Generally, if you get convicted of driving under the influence (DUI), there's no way to avoid license suspension. In most states, license suspension is a mandatory consequence of a DUI conviction. However, there are sometimes ways to minimize the time that you won't be able to drive.
DUIs can—and often do—lead to two types of license suspensions: suspensions based on the actual criminal conviction and administrative DMV suspensions that are trigger by a DUI arrest where the driver either fails a chemical test or refuses to take a test when asked to do so by an officer. However, in most situations where a driver receives two separate suspensions, the suspension periods are allowed to overlap. In other words, the driver won't have to complete both suspension periods running back-to-back.
Most states will suspend your license for anywhere from three months to a year on a first DUI. For example, in Colorado, a first DUI conviction carries a nine-month suspension. The mandatory suspensions periods typically get longer if the driver has prior DUI convictions. In Texas, for instance, a first DWI (driving while intoxicated) conviction leads to a license suspension of 90 days to 1 year, and a second conviction results in a suspension of 180 days to two years. In a few states, like Pennsylvania, a first DUI conviction doesn't lead mandatory license suspension.
Implied consent laws require all drivers who are lawfully arrested for driving under the influence to take a chemical (usually, a breath or blood test) when asked to do so by an officer. Generally, the Department of Motor Vehicles will administratively suspend the license of anyone who unlawfully refuses testing or is arrested for driving with a blood alcohol concentration (BAC) of .08% or more.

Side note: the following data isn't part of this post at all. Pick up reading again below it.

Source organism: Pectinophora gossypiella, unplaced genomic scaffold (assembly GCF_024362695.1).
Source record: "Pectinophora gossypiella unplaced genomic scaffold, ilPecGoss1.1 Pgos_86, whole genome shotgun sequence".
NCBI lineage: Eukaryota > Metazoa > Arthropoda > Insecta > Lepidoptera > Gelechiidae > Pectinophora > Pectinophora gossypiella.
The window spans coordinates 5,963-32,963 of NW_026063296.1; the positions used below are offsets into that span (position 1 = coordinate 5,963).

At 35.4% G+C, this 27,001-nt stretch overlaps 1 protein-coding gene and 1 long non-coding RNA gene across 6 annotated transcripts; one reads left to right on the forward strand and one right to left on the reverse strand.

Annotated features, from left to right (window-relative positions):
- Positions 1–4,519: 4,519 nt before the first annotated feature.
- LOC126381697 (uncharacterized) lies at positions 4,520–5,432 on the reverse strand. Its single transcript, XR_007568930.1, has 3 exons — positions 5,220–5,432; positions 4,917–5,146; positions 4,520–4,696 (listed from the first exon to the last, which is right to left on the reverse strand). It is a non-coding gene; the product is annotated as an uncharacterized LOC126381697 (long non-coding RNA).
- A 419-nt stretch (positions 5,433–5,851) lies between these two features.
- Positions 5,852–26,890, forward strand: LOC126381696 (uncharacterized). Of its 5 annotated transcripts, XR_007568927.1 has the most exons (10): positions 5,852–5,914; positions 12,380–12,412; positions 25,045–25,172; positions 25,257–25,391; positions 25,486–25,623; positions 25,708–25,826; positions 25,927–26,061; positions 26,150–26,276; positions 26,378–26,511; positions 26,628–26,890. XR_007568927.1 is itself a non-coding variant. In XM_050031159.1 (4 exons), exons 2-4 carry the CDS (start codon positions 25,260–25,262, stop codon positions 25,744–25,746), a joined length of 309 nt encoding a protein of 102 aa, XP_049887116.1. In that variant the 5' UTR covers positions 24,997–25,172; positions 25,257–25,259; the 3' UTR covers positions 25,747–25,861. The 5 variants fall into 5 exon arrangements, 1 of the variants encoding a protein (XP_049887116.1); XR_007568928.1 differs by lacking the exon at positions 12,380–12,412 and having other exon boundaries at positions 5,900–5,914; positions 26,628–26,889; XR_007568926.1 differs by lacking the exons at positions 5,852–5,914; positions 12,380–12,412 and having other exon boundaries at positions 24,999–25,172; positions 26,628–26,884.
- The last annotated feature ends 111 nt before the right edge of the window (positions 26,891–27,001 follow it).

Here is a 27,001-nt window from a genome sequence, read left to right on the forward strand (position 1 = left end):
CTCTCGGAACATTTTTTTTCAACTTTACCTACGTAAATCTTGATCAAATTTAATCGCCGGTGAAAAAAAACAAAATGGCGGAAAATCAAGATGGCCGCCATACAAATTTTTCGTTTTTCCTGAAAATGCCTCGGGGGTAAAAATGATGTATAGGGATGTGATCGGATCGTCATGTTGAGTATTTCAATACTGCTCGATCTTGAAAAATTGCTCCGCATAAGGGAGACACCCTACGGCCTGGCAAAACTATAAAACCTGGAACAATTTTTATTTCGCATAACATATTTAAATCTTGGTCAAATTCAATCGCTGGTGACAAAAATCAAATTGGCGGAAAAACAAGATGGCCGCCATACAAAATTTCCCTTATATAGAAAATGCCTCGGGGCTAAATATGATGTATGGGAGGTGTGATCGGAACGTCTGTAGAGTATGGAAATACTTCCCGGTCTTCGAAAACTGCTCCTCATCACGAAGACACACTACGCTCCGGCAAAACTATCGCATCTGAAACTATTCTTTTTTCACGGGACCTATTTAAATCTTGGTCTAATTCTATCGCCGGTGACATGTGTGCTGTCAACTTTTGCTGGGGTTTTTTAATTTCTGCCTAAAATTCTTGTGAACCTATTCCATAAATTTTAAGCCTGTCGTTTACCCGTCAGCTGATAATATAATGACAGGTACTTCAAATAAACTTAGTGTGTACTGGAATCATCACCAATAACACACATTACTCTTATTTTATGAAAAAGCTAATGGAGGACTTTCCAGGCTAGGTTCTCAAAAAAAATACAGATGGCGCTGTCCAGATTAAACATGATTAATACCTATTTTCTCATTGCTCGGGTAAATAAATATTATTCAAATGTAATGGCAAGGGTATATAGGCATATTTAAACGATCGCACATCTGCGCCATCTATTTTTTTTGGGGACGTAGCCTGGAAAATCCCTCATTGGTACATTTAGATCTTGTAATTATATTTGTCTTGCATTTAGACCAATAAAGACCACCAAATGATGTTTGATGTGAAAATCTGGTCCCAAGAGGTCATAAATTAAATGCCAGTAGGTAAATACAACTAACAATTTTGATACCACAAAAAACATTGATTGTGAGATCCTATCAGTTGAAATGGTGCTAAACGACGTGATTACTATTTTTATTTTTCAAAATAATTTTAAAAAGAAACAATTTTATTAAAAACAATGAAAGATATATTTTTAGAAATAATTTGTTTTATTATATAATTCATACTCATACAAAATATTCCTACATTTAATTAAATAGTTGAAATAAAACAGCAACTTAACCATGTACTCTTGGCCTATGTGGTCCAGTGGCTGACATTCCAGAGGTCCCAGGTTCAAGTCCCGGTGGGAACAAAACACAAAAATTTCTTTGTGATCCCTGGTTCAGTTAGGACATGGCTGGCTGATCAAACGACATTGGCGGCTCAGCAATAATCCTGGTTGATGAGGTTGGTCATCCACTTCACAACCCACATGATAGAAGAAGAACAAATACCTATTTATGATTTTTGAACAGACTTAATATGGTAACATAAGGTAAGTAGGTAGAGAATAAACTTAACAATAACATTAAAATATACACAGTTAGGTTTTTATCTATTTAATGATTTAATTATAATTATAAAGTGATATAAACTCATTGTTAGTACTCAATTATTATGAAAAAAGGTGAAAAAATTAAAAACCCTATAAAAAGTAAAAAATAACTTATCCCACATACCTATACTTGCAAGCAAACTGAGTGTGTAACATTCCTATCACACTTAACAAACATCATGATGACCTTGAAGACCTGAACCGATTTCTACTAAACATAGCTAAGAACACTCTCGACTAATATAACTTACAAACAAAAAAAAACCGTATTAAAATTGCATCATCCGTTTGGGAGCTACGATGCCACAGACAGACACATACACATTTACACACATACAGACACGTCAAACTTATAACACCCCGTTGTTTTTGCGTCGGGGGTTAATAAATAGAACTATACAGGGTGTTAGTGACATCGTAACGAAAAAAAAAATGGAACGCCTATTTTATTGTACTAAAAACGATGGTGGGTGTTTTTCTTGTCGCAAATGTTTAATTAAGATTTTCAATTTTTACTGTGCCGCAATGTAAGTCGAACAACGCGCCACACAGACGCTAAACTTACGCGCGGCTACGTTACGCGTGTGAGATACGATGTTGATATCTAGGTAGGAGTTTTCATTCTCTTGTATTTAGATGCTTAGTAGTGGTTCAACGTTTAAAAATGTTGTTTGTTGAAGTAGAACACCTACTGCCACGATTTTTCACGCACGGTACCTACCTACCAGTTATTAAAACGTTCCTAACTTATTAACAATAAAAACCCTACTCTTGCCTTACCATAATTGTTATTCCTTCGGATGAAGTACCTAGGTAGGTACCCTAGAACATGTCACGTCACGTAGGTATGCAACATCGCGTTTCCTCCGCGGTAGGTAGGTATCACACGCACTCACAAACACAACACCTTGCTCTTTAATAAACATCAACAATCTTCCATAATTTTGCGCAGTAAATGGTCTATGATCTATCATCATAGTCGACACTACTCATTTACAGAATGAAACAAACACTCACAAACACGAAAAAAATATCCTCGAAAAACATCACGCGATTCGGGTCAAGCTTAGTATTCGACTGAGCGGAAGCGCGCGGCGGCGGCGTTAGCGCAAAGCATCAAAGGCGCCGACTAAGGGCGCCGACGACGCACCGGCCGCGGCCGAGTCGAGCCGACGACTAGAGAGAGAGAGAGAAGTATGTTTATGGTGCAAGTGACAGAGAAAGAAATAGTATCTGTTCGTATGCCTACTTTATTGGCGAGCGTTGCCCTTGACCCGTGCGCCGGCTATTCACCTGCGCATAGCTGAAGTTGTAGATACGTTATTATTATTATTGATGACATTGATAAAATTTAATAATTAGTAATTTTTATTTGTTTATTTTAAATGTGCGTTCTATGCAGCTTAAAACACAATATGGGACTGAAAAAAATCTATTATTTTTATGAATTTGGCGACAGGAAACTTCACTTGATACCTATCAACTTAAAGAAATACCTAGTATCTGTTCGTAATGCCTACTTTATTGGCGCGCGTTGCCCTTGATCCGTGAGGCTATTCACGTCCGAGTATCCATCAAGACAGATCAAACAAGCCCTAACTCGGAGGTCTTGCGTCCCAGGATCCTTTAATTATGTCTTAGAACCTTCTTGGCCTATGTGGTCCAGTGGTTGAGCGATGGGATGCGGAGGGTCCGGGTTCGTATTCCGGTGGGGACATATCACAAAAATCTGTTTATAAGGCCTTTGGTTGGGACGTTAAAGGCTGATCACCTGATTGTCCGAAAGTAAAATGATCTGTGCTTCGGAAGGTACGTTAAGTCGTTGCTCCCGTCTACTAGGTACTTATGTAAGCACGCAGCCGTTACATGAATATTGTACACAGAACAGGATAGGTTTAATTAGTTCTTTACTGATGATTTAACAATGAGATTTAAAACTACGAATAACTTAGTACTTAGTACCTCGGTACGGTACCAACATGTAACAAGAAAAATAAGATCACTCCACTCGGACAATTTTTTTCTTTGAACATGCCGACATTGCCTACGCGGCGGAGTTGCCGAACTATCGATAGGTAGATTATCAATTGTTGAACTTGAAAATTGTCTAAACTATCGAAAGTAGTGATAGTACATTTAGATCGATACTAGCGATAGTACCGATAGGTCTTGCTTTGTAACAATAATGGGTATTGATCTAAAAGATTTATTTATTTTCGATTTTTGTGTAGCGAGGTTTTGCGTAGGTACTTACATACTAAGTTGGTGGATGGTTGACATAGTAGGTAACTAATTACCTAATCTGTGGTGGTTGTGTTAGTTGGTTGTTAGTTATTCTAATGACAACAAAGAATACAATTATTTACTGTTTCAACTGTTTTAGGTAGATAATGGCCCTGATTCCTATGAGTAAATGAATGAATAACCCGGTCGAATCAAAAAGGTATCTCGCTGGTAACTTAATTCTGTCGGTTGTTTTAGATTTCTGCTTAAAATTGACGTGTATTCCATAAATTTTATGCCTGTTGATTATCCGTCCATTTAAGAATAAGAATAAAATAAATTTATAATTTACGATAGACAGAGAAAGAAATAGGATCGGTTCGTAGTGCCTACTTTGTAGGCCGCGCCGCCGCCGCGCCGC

Even a motorist who's just arrested for a DUI—and never actually convicted—might still face an administrative license suspension.
Depending on the state, the administrative and conviction-related suspension periods might be the same or different. In New Mexico, for instance, a first DUI will lead to an administrative suspension of six months and a conviction-related suspension of one year. But in Connecticut, the administrative and conviction-related suspension periods for a first OUI (operating under the influence) are both 45 days.
It's also common for the administrative suspension for a chemical test refusal to longer than it is for a failed test. Ohio, for example, imposes a three-month suspension for a first failed test and a one-year suspension for a first chemical test refusal.
In most states, a motorist can get a "hardship license" for driving to and from places like work and school during the suspension period. Generally, a motorist must complete a "hard suspension" of 30 to 45 days—during which no driving is allowed—before obtaining a hardship license. It's also common for state laws to require the driver to install an ignition interlock device (IID) to obtain a hardship license.
And some states don't issue hardship licenses to repeat offenders or motorists who refused DUI chemical testing in violation of implied consent laws.